I have been working on my recent novel for quite some time. However, as of recent, I have fallen head first into its intricacies, leaving little room for me to consider what my weekly blog post will cover. This is why I thought today would be the perfect opportunity for me to create the first entry of my Writing Log, a series of posts discussing what I have accomplished as an author over the course of a month or week’s length.
Today, I will be discussing my experience with Camp NaNoWriMo, and how it has effected my productivity.
I have participated in Camp NaNoWriMo and NaNoWriMo on several occasions. Typically, I would give up in the midst of the event and not achieve my set goal. Indeed, during this attempt, I did not reach my intended word count. However, despite my failure, I persevered through the entire month of April and vastly improved my writing. Below, I will list the top three things I have learned from Camp NaNoWriMo, and NaNoWriMo as a whole.
The importance of being apart of a community
I had always viewed writing as a private vocation, and isolated myself greatly from people, entertainment, and external activities. This has been the main reason why I was easily discouraged by failing to reach my own expectations.
Without a supportive group of like minded people, I succumbed rapidly to feelings of inadequacy and hopelessness.
This time around, things were different. I have become more active in the writing community, and felt comfortable enough to join and talk to those in my Camp NaNoWriMo cabin.
I admit, cabins are pretty hit or miss when it comes to conversation and support, but, still, it was a great way for me to break out of my shell and realize that no one’s perfect.
I especially found solace in the authors and authorly groups I discovered through Twitter and Instagram. Instagram has a variety of writing based chat rooms, and there are many different NaNoWriMo and novel themed tags on Twitter. Also, many people on Twitter set up cabins, which tend to offer more solace than the ones the website selects.
To make time for my writing
I am not a procrastinator by nature. However, I am a perfectionist, and that can be a great deterrent from pursing personal projects. But, since I was now properly supported, and no longer shunning myself from all other stimuli besides writing, I was more open to carving out chunks of my day to write.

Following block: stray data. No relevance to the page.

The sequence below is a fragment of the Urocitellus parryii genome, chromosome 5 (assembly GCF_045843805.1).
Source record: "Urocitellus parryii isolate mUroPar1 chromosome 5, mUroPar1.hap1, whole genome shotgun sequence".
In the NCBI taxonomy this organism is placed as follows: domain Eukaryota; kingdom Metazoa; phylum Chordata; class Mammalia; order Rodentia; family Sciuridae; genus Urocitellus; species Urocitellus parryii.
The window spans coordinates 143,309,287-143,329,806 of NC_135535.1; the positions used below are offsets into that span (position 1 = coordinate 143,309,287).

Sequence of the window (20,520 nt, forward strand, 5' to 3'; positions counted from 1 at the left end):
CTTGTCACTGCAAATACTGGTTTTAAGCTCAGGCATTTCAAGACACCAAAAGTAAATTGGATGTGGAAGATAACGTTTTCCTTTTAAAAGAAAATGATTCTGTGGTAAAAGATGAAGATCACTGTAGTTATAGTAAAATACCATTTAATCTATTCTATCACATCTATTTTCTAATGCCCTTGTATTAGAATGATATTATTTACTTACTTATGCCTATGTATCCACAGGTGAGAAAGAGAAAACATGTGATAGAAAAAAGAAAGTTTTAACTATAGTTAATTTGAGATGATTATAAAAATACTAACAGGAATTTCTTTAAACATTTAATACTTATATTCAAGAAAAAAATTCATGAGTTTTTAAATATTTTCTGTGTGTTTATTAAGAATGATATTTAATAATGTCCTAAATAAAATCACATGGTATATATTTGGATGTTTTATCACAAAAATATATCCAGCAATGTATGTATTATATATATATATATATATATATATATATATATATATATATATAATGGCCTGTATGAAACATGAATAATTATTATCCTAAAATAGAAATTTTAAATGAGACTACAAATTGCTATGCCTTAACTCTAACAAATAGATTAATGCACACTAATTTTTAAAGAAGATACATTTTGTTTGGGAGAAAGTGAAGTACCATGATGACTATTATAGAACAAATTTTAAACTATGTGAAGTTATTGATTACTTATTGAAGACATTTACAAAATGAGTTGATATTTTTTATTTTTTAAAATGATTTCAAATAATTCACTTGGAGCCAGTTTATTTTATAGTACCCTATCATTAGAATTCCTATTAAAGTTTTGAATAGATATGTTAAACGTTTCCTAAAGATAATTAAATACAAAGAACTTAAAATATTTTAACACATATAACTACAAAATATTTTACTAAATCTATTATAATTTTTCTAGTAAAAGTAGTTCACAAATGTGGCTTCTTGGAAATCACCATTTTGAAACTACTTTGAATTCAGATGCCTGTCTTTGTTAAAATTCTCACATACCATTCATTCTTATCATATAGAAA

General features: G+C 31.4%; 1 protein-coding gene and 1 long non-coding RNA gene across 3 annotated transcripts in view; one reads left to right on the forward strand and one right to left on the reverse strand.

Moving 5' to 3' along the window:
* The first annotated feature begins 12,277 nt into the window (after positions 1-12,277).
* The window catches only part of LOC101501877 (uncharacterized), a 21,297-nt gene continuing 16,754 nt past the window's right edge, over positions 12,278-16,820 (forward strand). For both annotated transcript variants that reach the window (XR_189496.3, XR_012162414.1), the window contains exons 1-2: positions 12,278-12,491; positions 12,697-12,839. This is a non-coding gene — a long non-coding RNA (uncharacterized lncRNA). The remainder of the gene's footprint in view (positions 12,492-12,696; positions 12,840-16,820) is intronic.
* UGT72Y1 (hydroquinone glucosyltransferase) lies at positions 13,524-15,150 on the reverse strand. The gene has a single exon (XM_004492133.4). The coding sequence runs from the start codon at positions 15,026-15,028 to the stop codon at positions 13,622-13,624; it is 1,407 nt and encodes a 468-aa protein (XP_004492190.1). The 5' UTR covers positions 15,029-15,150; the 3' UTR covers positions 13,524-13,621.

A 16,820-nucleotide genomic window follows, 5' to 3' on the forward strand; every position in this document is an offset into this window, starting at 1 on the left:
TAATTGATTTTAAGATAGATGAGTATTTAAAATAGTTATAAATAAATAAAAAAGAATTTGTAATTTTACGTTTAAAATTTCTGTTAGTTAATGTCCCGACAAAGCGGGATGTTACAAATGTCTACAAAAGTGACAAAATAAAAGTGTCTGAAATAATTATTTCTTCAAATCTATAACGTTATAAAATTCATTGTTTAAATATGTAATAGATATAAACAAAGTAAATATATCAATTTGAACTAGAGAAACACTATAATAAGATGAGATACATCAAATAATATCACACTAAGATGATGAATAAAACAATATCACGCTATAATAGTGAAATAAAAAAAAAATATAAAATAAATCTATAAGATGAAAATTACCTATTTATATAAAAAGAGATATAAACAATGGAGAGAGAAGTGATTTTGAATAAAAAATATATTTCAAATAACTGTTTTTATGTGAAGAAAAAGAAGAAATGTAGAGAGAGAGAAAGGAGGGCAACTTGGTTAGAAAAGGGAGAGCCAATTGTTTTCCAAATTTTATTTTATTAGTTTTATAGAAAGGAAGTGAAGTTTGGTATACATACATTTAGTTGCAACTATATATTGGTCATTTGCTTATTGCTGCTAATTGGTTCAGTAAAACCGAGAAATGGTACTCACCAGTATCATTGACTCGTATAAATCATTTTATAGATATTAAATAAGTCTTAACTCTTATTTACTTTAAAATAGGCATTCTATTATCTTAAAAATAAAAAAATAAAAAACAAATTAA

I started out small, working in twenty minute, thirty minute intervels. Eventually, I set aside an hour or more a day to sit down and toil away at my novel.
I would reward myself for my efforts, despite my material progress. Camp NaNoWriMo had made me realize that it was okay to take a break, that I do not have to constantly be writing to progress as an author. When it comes to this craft, it is the smallest of slips of time that matter. Five minute word sprints can manifest rapid epiphanies, bursts of thought able to dig you out of the deepest of plot holes.
What type of writer I am
NaNoWriMo forced me to face two hard truths.
I am not a fast drafter. Even during my story’s roughest stages, I do not allow my script to go unrefined, my sentences to unravel past composure. Writing like this is slower, tedious. It can grow frustrating. But I know, that, when I attempt to stray away from this fact, to go against the grain and write with haste, that I become lost, diverging from my muse and natural process.
The second truth I have learned is that I am not an a heavy plotter. Though I am not a full blown pantser, I definitely sit close to that stereotype. If I have a general direction, and a steady grasp on the main elements of my characters, I am in the clear. Heavy world building leads me astray, flow charts and character bios muddying the waters and making me feel more like I am preparing for an exam than allowing my creativity to wander. I prefer relying on drawings, daydreams, and brain dumps where I look for feeling over structure.
If you are interested in an in-depth look at my writing routine and process, stay tuned for future posts.
Of course, while I will continue to evolve and improve as a writer, recognizing my personal, artistic flow is critical in refining my craft and pushing through the inevitable obstacles.
All these lessons are important, even though they do not directly relate to the content or grammar of my book. These three things describe the human part of creation, how I am defining and honing in my imagination to blossom a beautiful manuscript.
If you have not participated in NaNoWriMo already, I highly recommend it. If you are an experienced NaNoWriMo-er, please tell me your thoughts on the event. What are some things you have learned from it?